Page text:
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Annie Ridout is the author of Shy: How Being Quiet Can Lead to Success

When I was about six years old, I overheard my mother’s friend describe me as a “dark horse.” She’d come over to our house with her daughter and, as she watched us play, she must have found my quietness uncomfortable. Her own daughter was loud and loquacious, whereas I was shy and chose my words more carefully. Rather than accept this as part of my personality, she framed it as a negative: Annie is going to be a dark horse, she told my mom.

Incidentally, the etymology of “shy” is linked to horses, derived from the Old English word sceoh, referring to an easily frightened horse. A “dark horse,” however, is someone “of whom nothing is generally known,” according to the Oxford English Dictionary. So to describe a shy child in this way feels rather unfair. It felt as if that woman was suggesting I’d never be fully accepted or understood, because of my shyness.

And she was wrong. I made friends, was always part of a social group at school and, because of the support I had from my parents, I felt very much accepted by everyone around me. However, there were many more occasions – through my childhood, teens and early adulthood – when people made incorrect assumptions about me, because of my shyness.

In my 20s, I moved to live with my sister in Brighton, on the south coast of England. We had three flatmates. One evening, I was out and they told my sister that they felt intimidated by me. I’d spent most of my time with them listening, observing and not sharing much about myself. Rather amusingly, they had interpreted this as an inner confidence. Actually, I was just shy.

Later, as I moved into the workplace and began training to be a journalist, I noticed that I was occasionally missing out on opportunities because I wasn’t speaking up.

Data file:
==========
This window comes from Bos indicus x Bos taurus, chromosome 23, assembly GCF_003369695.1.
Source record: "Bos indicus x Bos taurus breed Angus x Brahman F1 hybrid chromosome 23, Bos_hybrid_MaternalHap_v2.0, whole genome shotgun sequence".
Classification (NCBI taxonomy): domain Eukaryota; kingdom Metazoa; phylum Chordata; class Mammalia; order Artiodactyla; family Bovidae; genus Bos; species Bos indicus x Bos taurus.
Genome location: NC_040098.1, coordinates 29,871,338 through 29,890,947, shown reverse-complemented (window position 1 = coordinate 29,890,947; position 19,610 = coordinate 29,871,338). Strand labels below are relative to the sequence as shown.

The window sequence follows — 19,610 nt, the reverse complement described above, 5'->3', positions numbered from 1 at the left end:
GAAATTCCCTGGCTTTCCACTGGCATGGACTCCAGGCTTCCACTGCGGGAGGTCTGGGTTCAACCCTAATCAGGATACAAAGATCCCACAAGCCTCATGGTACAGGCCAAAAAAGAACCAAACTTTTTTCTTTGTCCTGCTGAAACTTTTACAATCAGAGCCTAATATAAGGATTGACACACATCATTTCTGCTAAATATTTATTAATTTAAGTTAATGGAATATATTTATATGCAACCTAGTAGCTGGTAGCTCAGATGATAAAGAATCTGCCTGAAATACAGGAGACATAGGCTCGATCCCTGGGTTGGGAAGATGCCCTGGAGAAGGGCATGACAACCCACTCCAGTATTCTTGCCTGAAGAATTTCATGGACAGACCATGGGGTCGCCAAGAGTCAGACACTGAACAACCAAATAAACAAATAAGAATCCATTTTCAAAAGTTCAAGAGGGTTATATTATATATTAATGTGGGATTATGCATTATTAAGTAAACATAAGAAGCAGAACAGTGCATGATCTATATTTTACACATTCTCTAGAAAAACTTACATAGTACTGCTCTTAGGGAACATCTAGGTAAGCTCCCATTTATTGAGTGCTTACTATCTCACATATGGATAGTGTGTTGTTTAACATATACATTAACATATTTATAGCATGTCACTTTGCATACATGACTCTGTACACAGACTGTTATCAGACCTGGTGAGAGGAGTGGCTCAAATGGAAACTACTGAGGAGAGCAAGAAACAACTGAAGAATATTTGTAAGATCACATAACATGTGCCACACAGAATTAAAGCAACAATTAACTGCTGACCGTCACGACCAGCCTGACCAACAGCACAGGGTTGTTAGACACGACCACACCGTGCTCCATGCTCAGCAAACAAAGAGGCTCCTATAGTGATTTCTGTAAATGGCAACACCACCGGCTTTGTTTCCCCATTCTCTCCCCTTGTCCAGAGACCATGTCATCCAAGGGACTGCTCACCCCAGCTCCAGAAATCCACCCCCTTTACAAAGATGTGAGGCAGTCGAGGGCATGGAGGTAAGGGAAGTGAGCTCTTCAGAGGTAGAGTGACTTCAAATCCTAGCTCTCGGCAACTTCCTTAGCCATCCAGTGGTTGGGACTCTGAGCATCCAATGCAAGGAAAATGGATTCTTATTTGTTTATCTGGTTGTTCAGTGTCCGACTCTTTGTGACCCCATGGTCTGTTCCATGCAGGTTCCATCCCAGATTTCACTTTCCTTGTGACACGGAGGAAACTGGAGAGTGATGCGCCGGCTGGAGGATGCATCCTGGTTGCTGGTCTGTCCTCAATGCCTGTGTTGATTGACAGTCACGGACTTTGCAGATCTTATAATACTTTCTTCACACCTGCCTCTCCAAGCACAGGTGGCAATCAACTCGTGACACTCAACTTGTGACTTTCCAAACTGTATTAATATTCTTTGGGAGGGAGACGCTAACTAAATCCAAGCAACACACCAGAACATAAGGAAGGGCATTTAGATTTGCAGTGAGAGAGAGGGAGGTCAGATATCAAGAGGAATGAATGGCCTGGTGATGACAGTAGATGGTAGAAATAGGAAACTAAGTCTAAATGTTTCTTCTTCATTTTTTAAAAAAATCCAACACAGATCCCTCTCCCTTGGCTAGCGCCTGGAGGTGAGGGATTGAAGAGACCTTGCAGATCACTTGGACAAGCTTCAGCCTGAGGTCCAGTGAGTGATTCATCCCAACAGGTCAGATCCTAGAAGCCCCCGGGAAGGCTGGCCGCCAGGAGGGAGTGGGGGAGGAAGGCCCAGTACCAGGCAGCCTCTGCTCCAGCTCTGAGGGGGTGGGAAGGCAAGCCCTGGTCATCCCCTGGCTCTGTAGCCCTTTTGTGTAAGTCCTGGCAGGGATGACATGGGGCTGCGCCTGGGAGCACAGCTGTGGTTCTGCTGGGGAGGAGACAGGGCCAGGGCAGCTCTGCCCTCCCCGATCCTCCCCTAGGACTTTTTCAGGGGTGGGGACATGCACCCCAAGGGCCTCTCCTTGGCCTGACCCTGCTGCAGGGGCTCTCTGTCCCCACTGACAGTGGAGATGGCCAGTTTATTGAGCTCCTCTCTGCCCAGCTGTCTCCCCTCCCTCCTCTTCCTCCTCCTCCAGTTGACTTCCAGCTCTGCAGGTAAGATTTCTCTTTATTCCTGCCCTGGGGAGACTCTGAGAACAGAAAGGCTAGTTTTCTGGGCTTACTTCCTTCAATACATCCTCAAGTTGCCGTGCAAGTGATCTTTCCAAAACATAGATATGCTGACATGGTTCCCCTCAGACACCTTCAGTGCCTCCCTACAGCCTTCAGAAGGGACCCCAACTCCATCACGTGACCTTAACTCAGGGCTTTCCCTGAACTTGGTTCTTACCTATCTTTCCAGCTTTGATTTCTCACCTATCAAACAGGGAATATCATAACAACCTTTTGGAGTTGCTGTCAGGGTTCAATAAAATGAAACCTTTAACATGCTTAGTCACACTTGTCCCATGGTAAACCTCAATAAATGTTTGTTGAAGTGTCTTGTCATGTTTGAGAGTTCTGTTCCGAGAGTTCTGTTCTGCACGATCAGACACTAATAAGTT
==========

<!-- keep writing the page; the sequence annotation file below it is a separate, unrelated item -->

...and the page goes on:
There was an internship at Britain’s ITN productions, working on a news show, when I was invited to lunch with a group of renowned journalists. As we were sat around a table, eating our lunch, the current affairs conversations excited me. But I couldn’t contribute, as I felt too shy to say my piece. The internship didn’t lead anywhere.

Another lost opportunity was when I was working at a regional newspaper in Somerset, England, and writing up daily news articles. It was my dream job, but when a paid opportunity arose, I wasn’t considered. Instead of confronting the editor, I ducked away quietly. A senior journalist said he couldn’t believe I hadn’t been offered the job as I was already doing it (just unpaid).

But I continued as I always had done: getting on with it, head down, working my hardest, always handing in assignments on time and just hoping they would judge me on my work ethic, not on how much I contributed – or didn’t – in meetings.

After more than 35 years of experiencing my own shyness, and around five years studying the subject – interviewing psychologists and psychiatrists and devouring all the research papers I could get my hands on – here’s what I’ve come to learn:

First, that my shyness hadn’t held me back, but had helped me to get ahead. When I wasn’t offered jobs, because they were given to more outgoing candidates, I set up my own business – a parenting platform called The Early Hour. And it took off. I discovered that I am able to lead, and to have a voice and a public persona. My quiet determination and desire to succeed pushed me on through any barriers I encountered.